Given the current state of the economy, the United States can ill afford to lose its grip on any of the industries where they still dominate, but while independent romantic comedies concerning the foibles of twentysomething postmodern hipsters have been very much an American institution up to now, Les Amours Imaginaires (aka Heartbeats) -- the second feature film from Quebecois writer and director Xavier Dolan -- suggests that the French Canadians have been paying close attention to American innovations in the mumblecore field. Have they come up with a product like the Volkswagen Bug or the Honda Civic that could take a significant share away from Uncle Sam? Well, not quite, but truth to tell, they do have a reasonable approximation of the original with some interesting touches of its own.
Set in Montreal, Heartbeats begins with a handful of young adults addressing the camera as they gripe about the high emotional costs and low returns of their current relationships before cutting to a dinner party attended by Marie (Monia Chokri), who resembles a curvier Jane Birkin with a taste for vintage fashion, and her best friend, Francis (played by director Dolan), who never ventures out without the right amount of fashionable five-o’clock shadow and a perfectly styled quiff. Both Marie and Francis notice the presence of new guy in town Nicolas (Niels Schneider), and while they each make catty remarks about him, it’s clear neither can take their eyes off the man with fashion-model-pretty features and curly blond hair. It’s obvious that Marie and Francis are equally infatuated with Nicolas, but his behavior and conversation don’t immediately announce his sexual preference, and both friends begin making efforts to catch his eye, most of which barely register with the handsome but happily self-absorbed Nicolas. As the rivalry between Marie and Francis grows, with neither willing to acknowledge the competition even as they refuse to give an inch, the contest becomes bitter (and with no end in sight as Nicolas shows no clear romantic favoritism) until an explosive incident threatens to destroy Marie and Francis’ friendship, without either of them finding the love they want so desperately.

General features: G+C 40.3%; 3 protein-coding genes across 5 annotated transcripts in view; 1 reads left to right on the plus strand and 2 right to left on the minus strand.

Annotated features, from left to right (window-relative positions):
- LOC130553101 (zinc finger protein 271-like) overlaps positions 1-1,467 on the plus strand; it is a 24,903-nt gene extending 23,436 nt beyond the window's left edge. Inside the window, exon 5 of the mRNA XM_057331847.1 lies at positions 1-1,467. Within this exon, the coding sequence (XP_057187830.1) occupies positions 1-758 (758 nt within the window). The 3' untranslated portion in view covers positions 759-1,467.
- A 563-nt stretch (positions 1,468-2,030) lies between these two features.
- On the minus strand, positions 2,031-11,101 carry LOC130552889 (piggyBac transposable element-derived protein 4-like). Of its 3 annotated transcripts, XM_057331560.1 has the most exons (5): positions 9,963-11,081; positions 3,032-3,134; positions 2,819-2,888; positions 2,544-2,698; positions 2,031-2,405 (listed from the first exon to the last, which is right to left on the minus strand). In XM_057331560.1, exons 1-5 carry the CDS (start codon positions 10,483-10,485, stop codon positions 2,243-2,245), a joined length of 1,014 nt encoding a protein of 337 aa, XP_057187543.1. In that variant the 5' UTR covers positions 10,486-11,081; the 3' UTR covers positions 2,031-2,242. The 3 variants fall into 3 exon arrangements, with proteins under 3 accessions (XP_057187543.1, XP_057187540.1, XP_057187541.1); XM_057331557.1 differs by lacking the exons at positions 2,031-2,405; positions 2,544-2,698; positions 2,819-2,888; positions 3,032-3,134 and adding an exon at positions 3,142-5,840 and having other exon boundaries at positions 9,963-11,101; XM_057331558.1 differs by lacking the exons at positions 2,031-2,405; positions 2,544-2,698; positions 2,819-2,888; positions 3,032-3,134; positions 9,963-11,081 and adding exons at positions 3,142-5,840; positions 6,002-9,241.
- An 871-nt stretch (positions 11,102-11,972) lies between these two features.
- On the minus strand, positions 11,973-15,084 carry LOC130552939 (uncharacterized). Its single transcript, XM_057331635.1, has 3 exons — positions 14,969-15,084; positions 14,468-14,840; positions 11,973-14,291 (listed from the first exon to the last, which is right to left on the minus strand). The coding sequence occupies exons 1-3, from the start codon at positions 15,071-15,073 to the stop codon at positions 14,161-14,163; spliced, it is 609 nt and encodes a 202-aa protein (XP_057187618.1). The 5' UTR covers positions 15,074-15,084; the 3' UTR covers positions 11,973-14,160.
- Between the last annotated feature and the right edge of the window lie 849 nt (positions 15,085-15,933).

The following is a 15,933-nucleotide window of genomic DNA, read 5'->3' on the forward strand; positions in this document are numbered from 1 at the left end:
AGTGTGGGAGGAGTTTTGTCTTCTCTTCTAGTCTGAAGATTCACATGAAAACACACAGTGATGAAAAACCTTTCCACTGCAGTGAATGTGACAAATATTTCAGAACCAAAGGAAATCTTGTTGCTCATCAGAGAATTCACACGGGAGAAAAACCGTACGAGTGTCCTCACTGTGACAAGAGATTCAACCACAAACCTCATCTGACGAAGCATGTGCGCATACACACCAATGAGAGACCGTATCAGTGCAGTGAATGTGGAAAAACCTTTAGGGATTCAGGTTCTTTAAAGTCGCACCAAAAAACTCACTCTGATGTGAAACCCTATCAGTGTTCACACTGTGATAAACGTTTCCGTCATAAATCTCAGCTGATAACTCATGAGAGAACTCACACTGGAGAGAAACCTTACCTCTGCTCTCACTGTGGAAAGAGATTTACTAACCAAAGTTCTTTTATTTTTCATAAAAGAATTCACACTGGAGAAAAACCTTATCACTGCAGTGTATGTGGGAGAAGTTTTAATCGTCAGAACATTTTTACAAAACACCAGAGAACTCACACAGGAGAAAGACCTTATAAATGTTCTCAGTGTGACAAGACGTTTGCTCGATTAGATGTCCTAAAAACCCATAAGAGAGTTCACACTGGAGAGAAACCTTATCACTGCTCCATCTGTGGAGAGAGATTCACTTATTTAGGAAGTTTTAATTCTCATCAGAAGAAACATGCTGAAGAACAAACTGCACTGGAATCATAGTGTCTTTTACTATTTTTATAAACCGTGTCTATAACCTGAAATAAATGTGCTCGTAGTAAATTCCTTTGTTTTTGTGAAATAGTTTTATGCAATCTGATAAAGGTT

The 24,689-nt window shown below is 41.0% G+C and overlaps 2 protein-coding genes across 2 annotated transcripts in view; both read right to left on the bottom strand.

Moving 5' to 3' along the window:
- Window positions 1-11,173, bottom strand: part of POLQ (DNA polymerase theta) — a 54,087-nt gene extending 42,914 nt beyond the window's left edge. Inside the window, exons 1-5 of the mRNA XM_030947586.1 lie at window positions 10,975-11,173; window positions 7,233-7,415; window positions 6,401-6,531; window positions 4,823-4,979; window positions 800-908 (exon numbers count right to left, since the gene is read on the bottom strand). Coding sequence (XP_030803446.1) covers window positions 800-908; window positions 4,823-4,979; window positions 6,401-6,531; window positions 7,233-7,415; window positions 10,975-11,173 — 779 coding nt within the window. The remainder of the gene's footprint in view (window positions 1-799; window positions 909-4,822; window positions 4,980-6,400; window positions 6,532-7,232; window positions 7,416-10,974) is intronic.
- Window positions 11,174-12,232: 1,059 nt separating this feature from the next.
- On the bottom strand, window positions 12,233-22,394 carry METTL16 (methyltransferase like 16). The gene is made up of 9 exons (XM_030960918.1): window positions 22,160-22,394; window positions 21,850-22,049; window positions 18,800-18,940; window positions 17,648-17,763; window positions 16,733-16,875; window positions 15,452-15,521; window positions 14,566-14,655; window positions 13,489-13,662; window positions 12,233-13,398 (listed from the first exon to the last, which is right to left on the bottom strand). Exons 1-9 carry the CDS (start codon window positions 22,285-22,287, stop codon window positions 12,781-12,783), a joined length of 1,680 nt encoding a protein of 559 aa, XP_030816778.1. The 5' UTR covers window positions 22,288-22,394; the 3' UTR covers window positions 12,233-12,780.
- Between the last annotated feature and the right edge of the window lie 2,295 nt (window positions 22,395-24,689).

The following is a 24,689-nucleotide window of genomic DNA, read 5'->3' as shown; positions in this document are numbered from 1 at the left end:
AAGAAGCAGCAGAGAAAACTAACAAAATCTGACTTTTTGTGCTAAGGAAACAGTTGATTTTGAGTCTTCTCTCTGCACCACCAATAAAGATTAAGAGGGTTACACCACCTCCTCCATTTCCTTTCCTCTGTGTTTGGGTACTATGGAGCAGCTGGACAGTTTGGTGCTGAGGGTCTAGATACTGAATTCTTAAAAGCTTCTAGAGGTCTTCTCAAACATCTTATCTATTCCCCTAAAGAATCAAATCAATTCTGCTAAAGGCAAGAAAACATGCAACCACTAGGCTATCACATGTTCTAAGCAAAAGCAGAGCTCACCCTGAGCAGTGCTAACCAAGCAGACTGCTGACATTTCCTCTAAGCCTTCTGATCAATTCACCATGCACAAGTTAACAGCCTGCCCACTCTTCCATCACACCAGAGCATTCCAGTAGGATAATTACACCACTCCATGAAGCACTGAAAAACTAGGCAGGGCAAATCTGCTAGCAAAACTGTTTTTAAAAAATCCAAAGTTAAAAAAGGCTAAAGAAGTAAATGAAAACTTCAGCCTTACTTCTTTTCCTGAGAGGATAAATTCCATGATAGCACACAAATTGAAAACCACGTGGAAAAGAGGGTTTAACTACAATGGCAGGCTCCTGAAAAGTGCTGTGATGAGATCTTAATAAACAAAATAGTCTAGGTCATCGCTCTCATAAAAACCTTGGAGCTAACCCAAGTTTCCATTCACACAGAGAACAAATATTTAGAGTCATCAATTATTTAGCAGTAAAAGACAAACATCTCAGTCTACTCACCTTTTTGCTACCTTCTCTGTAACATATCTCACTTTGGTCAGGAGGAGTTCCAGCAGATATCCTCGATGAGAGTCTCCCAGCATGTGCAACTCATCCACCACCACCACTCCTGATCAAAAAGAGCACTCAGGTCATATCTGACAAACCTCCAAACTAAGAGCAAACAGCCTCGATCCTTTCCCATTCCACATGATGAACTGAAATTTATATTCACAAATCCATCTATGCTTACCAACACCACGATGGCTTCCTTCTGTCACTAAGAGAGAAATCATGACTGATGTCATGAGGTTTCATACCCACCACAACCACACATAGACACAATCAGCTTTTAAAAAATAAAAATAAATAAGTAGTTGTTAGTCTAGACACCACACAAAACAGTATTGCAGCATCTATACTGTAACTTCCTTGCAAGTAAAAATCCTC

Heartbeats is clearly Xavier Dolan’s show -- he starred in, wrote, produced, edited, and directed the film as well as coordinating the costumes, and cinematographer Stephanie Anne Weber Biron lavishes as much mood lighting and flattering angles on the auteur as on his co-stars Monia Chokri and Niels Schneider, both of whom frankly have a natural advantage in the good-looks department. As an actor, Dolan brings a callow arrogance to his character that suits him well, and Chokri is a good match as the edgy and self-obsessed Marie, who, as hard as she tries, never seems fully convinced of her very real allure. Niels Schneider is given the task of playing a man who is at once handsome, charming, and utterly blank, and he manages all three quite well; it’s hard to say how much of this is acting and how much is the natural affect of a guy who really doesn’t care, but whatever it is, it works onscreen. As the film veers from comedy into something deeper and darker, Chokri and Dolan guide their characters well, and as a director Dolan handles the tonal shifts of the narrative and the emotional ups and downs of the characters with confidence, though his sense of pacing isn’t always quite as solid, as the film drags in the second act.
Unfortunately, between the bobbing and weaving of the often-shaky camera and the frequent and distracting zooms during the interview sequences, Dolan’s visual style borrows more than it needs to from the American mumblecore movement, without making much of his own out of the style. However, unlike most American films following this stylistic and thematic path, Heartbeats makes the most of its low budget, it captures its Montreal locations with a certain shabby elegance that feels more European than Great White Northern, and Monia Chokri’s performance suggests she could become the Canadian Parker Posey with the right roles. If nothing else, in Heartbeats Dolan succeeds in making us care about his hipster characters, which is a rather impressive accomplishment, given their foibles, and more than can often be said of the work of his American counterparts.
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